Are you still looking for spring break plans? Or do you just need to get out of the Claremont bubble for a bit? The Forum is here to help you out with an official guide to a variety of off-campus destinations both near and far. Whether you want to soak up the sun or do something a little more strenuous, California has you covered.

Santa Monica/Malibu

Though you’ve seen it in movies and the postcards your mom bought you after you were accepted to CMC, the California coast is truly worth experiencing in person.

The various beaches of Los Angeles County all have something different to offer, and luckily you can explore them all rather conveniently. One easy option is The Strand, a bike path that runs from Will Rogers State Beach (just north of Santa Monica) all the way down to Torrance County for a total of 22 miles one way. Along the way, you’ll pass under the Santa Monica Pier along Venice Beach and under the planes taking off and landing at LAX. When you’re done, catch the sunset at one of the piers or head into Santa Monica for some incredible food.

If you’re looking to take a day (or two) to hang out on the beach but want to avoid the crowds, head up to Leo Carrillo State Park just north of Malibu. The beaches and sunsets are incredible; instead of conglomerating into one big beach, the shoreline is broken up into a ton of tiny ones accessible through individual staircases. In effect, you get your own private beach—even more, there is a network of caves to explore. The campground is also just a short walk from the beach. It’s always clean, and the rangers are friendly, making this an ideal spot for an overnight trip.

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Baldy/Claremont Wilderness Park/Potato Mountain

Some days you experience a tough day and find yourself in dire need of an escape. Other days, it’s the weekend and you’ve got a couple hours between brunch and that rager your friend is throwing, and you need somewhere close to get away. Whatever the case may be, you’re in luck because we’ve got four great spots within 20 minutes of campus for just the getaway you need.

The Claremont Wilderness Park is a short jog up Mills Avenue if you’re feeling particularly athletic. The basic loop is about five miles long but moderately difficult. If you’ve got some time, bring some homework; the pagoda at the top of the trail is the perfect spot to catch up on that PPE reading you’ve been putting off all week.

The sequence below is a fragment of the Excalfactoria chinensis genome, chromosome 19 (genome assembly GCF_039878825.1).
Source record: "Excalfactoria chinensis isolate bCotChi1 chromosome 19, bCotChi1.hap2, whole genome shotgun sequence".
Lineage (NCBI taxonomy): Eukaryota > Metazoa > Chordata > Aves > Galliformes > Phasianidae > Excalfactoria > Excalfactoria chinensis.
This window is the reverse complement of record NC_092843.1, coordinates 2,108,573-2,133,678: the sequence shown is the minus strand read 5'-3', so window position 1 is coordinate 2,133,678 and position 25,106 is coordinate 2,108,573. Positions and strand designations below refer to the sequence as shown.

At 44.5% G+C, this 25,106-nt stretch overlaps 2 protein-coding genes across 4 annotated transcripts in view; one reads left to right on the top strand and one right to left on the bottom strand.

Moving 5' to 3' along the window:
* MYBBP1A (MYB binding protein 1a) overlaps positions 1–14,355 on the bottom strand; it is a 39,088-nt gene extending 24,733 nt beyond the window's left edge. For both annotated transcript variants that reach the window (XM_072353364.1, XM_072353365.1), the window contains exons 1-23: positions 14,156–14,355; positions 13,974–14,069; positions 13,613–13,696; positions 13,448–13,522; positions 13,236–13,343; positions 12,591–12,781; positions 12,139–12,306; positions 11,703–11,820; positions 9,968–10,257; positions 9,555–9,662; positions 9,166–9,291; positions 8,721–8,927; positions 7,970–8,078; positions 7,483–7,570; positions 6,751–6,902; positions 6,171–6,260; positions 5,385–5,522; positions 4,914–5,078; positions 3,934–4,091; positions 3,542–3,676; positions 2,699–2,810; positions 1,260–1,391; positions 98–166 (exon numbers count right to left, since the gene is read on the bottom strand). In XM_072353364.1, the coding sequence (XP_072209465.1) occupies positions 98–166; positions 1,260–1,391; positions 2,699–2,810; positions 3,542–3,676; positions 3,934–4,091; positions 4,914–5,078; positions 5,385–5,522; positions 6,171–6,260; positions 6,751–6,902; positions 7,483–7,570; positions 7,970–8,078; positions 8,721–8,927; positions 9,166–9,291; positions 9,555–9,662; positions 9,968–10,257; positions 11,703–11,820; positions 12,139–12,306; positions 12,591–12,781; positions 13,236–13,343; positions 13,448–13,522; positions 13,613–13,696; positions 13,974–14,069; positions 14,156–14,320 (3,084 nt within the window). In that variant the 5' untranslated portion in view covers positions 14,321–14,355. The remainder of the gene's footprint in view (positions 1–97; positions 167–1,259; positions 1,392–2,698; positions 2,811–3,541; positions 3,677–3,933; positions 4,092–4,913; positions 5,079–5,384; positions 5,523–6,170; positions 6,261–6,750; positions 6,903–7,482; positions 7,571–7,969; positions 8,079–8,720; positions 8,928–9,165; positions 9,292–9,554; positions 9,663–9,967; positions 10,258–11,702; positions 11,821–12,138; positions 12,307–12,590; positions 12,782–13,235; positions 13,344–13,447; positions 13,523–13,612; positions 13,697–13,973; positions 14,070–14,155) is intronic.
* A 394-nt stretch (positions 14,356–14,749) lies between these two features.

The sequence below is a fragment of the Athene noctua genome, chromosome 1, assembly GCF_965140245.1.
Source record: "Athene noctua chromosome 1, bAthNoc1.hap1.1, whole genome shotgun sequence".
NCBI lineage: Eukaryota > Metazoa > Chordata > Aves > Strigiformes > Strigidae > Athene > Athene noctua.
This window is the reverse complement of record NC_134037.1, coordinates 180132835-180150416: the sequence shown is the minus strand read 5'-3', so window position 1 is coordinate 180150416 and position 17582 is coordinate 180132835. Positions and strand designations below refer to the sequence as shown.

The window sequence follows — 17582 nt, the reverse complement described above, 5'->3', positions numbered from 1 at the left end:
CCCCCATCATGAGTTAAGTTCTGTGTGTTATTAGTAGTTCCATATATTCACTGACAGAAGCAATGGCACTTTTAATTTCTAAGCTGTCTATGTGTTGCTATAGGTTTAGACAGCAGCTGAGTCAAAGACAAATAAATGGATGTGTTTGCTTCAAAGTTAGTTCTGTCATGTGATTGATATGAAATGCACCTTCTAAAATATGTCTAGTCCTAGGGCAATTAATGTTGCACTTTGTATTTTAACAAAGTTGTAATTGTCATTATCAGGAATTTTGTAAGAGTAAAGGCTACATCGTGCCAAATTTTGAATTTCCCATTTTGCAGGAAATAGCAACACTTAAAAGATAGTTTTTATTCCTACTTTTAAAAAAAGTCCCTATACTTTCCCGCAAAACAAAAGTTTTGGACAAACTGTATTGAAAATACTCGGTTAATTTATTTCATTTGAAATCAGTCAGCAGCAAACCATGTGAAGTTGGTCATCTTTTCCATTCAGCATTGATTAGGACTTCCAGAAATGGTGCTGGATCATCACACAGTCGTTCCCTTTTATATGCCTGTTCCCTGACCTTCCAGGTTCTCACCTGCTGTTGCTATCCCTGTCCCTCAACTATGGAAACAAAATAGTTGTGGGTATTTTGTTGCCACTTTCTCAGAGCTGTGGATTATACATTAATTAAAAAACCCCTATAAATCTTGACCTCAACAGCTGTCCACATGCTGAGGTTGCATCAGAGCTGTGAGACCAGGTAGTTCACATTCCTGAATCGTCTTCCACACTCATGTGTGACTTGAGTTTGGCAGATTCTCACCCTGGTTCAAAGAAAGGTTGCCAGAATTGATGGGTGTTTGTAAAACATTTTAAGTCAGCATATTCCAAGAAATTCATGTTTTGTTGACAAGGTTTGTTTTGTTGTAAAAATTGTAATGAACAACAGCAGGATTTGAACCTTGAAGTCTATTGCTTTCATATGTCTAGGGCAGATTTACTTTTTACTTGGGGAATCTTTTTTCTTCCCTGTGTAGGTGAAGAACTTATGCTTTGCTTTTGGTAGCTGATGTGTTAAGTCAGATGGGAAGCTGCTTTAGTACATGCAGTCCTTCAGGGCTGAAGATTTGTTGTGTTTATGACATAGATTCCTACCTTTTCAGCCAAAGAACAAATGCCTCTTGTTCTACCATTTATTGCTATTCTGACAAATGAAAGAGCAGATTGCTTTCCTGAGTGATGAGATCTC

If you’re looking to catch the sunset and get your exercise in at the same time, grab a group of friends and hike Potato Mountain. The trailhead starts about halfway up the drive to Baldy, and if you move at a moderate pace you should make it to the top in around 45 minutes. If you time it right, you can catch the skyline of LA illuminated by the setting sun.

You don’t necessarily have to hike to catch an incredible sunset, though—the Glendora Ridge overlook, a left turn up a windy road in Baldy Village, is essentially your “one-stop shop” for sunset profile pictures and romantic sunset dates. You’ve seen your friends’—and all the Admissions Department’s—Instagram posts, so what are you waiting for? Head up there and see the beauty for yourself.

Joshua Tree/Mojave National Preserve/Kelso Dunes

What would California be without the desert? If you want to find yourself surrounded by stunning sandy landscapes, watch some incredible stars, or just get away from it all, simply drive about an hour and a half east and you’ll find yourself in either Joshua Tree National Park or the Mojave National Preserve.

Joshua Tree is regarded as a magical place by many at the 5Cs, and for good reason. The park’s namesake trees and rock formations come together to form an almost otherworldly landscape. There are plenty of places to camp, which should satisfy everyone from the first-timer to the more experienced outdoors person. If you’re new to camping, check out Jumbo Rocks, one of the most popular campgrounds in the park. Using it as a base, you can hike the Skull Rock trail or spend your afternoon scrabbling around on the rocks just behind your campsite. If you’re feeling more adventurous, park in the Boy Scout Trail lot and then hike your gear a half mile or so, then go off trail and find your own campsite. When you fall asleep under the Joshua Tree stars it’ll be just you, your companions, and the desert.

If your version of a desert isn’t complete without sand, take a day trip out to the Kelso Dunes. The drive is about 2.5 hours, but at the end of it, you’re greeted with some incredible dunes that provide the perfect opportunity to try out sand-boarding or sand-sledding. You’ll get a workout climbing the dunes and you will inevitably wind up finding sand in all of your belongings for at least the next month.

While camping isn’t allowed in the Kelso Dunes themselves, you can head down the road within the Mojave National Preserve to some incredible off-map campsites. Make your way to Granite Pass on Kelbaker Road where you’ll find a tiny turn-off that should be labeled 4×4’s only, though I made it work with a Prius (it did come back with some scratches and I bottomed out…twice). If you do have a vehicle that can make it down the rocky road, there are about five campsites that could each host a group of up to 15 people. With Granite Peak at your back, these sites offer a great balance of remoteness and ease of access.